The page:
ICE detainees launch hunger strike after UN warns agency against force-feeding inmates

The hunger strike is in protest of the federal agency's 'inhumane conditions' towards detainees

Former ICE director Tom Homan says he'd 'rather put an illegal alien in jail for DUI than white collar bank fraud'

Detainees held by US Immigration and Customs Enforcement have launched a hunger strike in protest of the federal agency’s alleged abuses and inhumane conditions, according to multiple civil rights groups.

Rhode Island-based community groups Alliance to Mobilize Our Resistance and the Fighting Against Natural Gas Collective say they've been in contact with about 70 detainees at the Suffolk County House of Correction who are participating in a hunger strike that began Friday.

The detainees sent jail officials a list of their grievances 10 February, the organisations reported.

The organisations say the detainees are protesting abuse by jail officials and “inhumane conditions” such as bad food and broken bathroom fixtures. They also challenge the jail's authority to detain people on behalf of US Immigration and Customs Enforcement. Spokespersons for the jail and ICE did not immediately respond to emails seeking comment on Sunday.

The hunger strike arrives shortly after the government suddenly stopped force-feeding a group of men on a hunger strike inside an El Paso, Texas, immigration detention centre, US Immigration and Customs Enforcement said.

The dramatic reversal came Thursday as public pressure was mounting on ICE to halt the practice, which involves feeding detainees through nasal tubes against their will. Last week, the United Nations human rights office said the force-feeding of Indian hunger strikers at the facility could violate the UN Convention Against Torture.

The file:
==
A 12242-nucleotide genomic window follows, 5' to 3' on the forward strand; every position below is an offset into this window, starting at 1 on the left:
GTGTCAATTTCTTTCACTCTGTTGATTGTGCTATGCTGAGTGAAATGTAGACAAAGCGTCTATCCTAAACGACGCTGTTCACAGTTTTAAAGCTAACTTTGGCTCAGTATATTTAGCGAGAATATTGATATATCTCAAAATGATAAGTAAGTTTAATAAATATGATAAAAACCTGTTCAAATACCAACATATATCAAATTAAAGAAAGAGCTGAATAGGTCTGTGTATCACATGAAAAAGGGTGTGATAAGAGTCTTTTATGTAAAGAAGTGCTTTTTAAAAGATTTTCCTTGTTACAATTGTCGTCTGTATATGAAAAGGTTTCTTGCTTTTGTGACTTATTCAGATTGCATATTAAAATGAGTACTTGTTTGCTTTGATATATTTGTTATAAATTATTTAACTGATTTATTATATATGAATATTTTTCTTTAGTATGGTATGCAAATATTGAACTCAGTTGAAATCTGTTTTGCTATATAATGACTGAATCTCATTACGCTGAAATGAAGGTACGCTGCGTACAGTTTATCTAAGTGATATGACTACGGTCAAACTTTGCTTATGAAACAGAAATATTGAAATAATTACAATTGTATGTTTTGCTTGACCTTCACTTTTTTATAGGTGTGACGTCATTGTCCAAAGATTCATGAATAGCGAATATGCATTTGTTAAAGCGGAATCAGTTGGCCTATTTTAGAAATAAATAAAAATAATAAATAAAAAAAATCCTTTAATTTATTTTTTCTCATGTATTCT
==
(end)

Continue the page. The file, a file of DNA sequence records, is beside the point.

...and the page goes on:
Earlier this week, a US district judge said the government had to stop force-feeding two of the detained Indian immigrants, but warned that if their health started to decline he would consider ordering force-feeding again, their attorney said. On Thursday, all force-feeding at the detention centre near the El Paso airport had stopped, according to ICE spokeswoman Leticia Zamarripa.

“This is a win for us,” said Louis Lopez, who is representing Malkeet Singh and Jasvir Singh, two detainees who are Punjabi Sikhs in their early 20s. “They have a First Amendment right to protest.”

Detained immigrants have sporadically staged hunger strikes around the country for years, protesting conditions they face while seeking asylum. ICE said Thursday there were a total of 12 detainees refusing food, nine from India, three from Cuba. Force-feeding, which began under court order earlier this year, had not previously been reported, and advocates involved said they weren’t aware it had happened before.

In a federal courtroom Wednesday in El Paso, US District Judge David Guaderrama heard from Dr Michelle Iglesias about how men detained in the El Paso facility are restrained and have feeding tubes pushed through their noses. The judge asked whether they had some other way they could protest, and sought details about the Singhs’ physical condition.

“What are the physiological and psychological effects of allowing a hunger strike to continue unabated by force-feeding?” he asked.

In addition to Guaderrama, U.S. District Judges David Briones, Philip R. Martinez and Frank Montalvo at the El Paso courthouse have issued orders for force-feeding in recent weeks.

Office of the High Commissioner for Human Rights spokeswoman Ravina Shamdasani said last week the office views force-feeding as potential “ill treatment” that would go against the convention, ratified by the United States in 1994.

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The statement by the Geneva-based office echoed concerns raised by 14 Democratic lawmakers who have asked ICE for more information.

Additional reporting by AP.

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